Intel’s i7-7700K is not compatible with the latest operating system of Microsoft Windows 11. This means that you will not get an opportunity to update Windows 10 to Windows 11 through the Windows Update program. This is a disappointing proposition for the users who have had the i7-7700K based computer.
Intel i7-7700K users may like the content given below:
- PC Health Check for Intel i7-7700K
- Registry bypass for Windows 11 on unsupported computers
- Install Windows 11 rather than upgrade
- Do nothing, and continue with Windows 10
- Buy a new computer with Windows 11
PC Health Check for Intel i7-7700K
If you run PC Health check app on your system, it will show you that the computer is compliant with all the other hardware requirements, namely:
- at least 1 GHz clock speed of the processor
- at least 2 cores
- at least 4 GB RAM
- at least 64 GB available hard drive space
- TPM 2.0 or Trusted Platform Module 2.0
- UEFI and Secure boot
- DirectX12 support
Useful content about Intel i7-7700K and Windows 11 given below:
However, the processor i7-7700K will be marked as not compatible for Windows 11. The exact cause for marking the i7-7700K processor as incompatible with Windows 11 is unclear. The end result is that your system cannot get automatic updates to upgrade from Windows 10 to Windows 11.
Microsoft has been receiving all round backlash from the community for having failed to help people with the Intel’s 7th generation processors. The problem is exacerbated because of the lack of reasons mentioned for the i7-7700K processor’s non-compatibility with the Windows 11 operating system. The only thing that we know is that Microsoft has conducted studies on compatibility and end-user experience on different configurations. And, non-compatible computer systems have reported over 52% crash rate of the new Windows operating system i.e. Windows 11.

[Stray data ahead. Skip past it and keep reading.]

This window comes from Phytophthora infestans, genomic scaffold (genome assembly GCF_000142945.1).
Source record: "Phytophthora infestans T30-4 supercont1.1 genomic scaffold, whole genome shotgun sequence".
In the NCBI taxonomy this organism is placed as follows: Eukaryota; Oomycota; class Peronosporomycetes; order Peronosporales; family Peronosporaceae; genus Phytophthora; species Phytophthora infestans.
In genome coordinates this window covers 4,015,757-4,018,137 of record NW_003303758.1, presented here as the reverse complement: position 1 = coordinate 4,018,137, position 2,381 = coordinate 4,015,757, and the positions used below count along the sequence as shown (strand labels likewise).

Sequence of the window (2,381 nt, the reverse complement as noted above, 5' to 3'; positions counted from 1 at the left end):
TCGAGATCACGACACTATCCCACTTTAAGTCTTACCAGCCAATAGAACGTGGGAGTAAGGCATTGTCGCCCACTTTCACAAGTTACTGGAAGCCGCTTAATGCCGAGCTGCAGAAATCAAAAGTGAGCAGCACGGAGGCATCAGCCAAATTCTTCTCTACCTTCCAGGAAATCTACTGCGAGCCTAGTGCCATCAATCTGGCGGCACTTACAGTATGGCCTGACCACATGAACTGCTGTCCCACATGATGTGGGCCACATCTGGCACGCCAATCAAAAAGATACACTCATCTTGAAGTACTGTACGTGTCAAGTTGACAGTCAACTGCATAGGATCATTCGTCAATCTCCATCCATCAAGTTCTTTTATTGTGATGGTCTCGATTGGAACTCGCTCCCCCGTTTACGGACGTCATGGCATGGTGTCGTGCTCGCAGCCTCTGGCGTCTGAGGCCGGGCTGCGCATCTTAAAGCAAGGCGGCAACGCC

Expectedly, the Intel 7th generation processors, including the i7-7700K do not seem to have hit the benchmark performance scores in Microsoft’s internal testing. And, this may have forced the company to remove the 7th generation Intel processors from the list of compatible processors for Windows 11 installation. This remains a guess for now, but may turn out to be true.
Where does this leave you?
Registry bypass for Windows 11 on unsupported computers
Microsoft has released the registry bypass entries for overlooking TPM and CPU eligibility requirements on Windows 11 unsupported computers. At the same time, Microsoft does not recommend using the registry bypass method to install or upgrade to Windows 11 on unsupported computers like the ones based on Intel i7-7700K processor.
The bypass TPM and CPU eligibility entry needs to be created as under:
- Launch the registry editor using the Regedit command on a Windows computer.
- Open the registry hive – HKEY_LOCAL_MACHINE\SYSTEM\Setup\MoSetup. In the right pane, look for an entry that has the name: AllowUpgradesWithUnsupportedTPMOrCPU. It is of the type of Type: REG_DWORD.
- Right-click on the entry to modify the REG_DWORD entry to set a value of 1.
- The Value of 1 for AllowUpgradesWithUnsupportedTPMOrCPU tells Windows to bypass eligibility requirements.
This method tells Windows 11 to not consider TPM and CPU eligibility at the time of installing or upgrading to Windows 11.
We feel that this approach may be fine for non-business computers. Business computers need regular updates for enhancing their security and performance of the computers. At this point, there is no clarity if unsupported computers will get regular security and feature updates of Windows 11.
If you are willing to take a risk, you can create the registry bypass entries. Reboot your system and you could do a clean installation of Windows 11. Or, you could upgrade to Windows 11 using one of the approaches given below.
We look at the following three options for users who have i7-7700K Intel processor and are unable to upgrade to Windows 11 through the regular Windows update cycle.
Install Windows 11 rather than upgrade
Microsoft has suggested that non-supported PCs or computers could install Windows 11 through one of the following 3 methods: